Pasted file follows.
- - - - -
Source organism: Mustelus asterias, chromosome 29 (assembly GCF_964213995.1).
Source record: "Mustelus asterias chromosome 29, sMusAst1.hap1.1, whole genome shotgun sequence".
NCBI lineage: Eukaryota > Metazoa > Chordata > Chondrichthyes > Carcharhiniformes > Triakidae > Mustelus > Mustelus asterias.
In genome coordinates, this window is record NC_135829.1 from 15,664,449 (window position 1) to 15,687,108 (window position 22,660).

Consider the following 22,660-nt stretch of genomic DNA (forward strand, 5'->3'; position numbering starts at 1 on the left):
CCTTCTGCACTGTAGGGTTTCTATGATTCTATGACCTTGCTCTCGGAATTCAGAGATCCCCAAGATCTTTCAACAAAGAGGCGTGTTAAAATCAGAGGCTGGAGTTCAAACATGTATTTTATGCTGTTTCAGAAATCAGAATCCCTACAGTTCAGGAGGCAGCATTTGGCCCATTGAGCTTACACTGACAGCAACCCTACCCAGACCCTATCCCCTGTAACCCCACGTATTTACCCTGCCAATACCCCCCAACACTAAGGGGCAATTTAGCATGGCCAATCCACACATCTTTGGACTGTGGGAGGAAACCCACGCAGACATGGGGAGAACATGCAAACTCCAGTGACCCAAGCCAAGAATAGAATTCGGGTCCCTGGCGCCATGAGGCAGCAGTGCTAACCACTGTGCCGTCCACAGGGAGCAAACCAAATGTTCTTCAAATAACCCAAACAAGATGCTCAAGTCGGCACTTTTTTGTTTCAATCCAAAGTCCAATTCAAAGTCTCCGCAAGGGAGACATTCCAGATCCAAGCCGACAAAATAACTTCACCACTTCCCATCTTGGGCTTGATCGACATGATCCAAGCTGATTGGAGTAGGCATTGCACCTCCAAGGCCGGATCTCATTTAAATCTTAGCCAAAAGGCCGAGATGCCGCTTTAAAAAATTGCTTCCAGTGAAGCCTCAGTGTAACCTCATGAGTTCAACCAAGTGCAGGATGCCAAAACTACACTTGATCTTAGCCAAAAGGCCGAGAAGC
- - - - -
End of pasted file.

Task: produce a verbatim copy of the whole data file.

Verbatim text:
Source organism: Mustelus asterias, chromosome 29 (assembly GCF_964213995.1).
Source record: "Mustelus asterias chromosome 29, sMusAst1.hap1.1, whole genome shotgun sequence".
NCBI lineage: Eukaryota > Metazoa > Chordata > Chondrichthyes > Carcharhiniformes > Triakidae > Mustelus > Mustelus asterias.
In genome coordinates, this window is record NC_135829.1 from 15,664,449 (window position 1) to 15,687,108 (window position 22,660).

Consider the following 22,660-nt stretch of genomic DNA (forward strand, 5'->3'; position numbering starts at 1 on the left):
CCTTCTGCACTGTAGGGTTTCTATGATTCTATGACCTTGCTCTCGGAATTCAGAGATCCCCAAGATCTTTCAACAAAGAGGCGTGTTAAAATCAGAGGCTGGAGTTCAAACATGTATTTTATGCTGTTTCAGAAATCAGAATCCCTACAGTTCAGGAGGCAGCATTTGGCCCATTGAGCTTACACTGACAGCAACCCTACCCAGACCCTATCCCCTGTAACCCCACGTATTTACCCTGCCAATACCCCCCAACACTAAGGGGCAATTTAGCATGGCCAATCCACACATCTTTGGACTGTGGGAGGAAACCCACGCAGACATGGGGAGAACATGCAAACTCCAGTGACCCAAGCCAAGAATAGAATTCGGGTCCCTGGCGCCATGAGGCAGCAGTGCTAACCACTGTGCCGTCCACAGGGAGCAAACCAAATGTTCTTCAAATAACCCAAACAAGATGCTCAAGTCGGCACTTTTTTGTTTCAATCCAAAGTCCAATTCAAAGTCTCCGCAAGGGAGACATTCCAGATCCAAGCCGACAAAATAACTTCACCACTTCCCATCTTGGGCTTGATCGACATGATCCAAGCTGATTGGAGTAGGCATTGCACCTCCAAGGCCGGATCTCATTTAAATCTTAGCCAAAAGGCCGAGATGCCGCTTTAAAAAATTGCTTCCAGTGAAGCCTCAGTGTAACCTCATGAGTTCAACCAAGTGCAGGATGCCAAAACTACACTTGATCTTAGCCAAAAGGCCGAGAAGC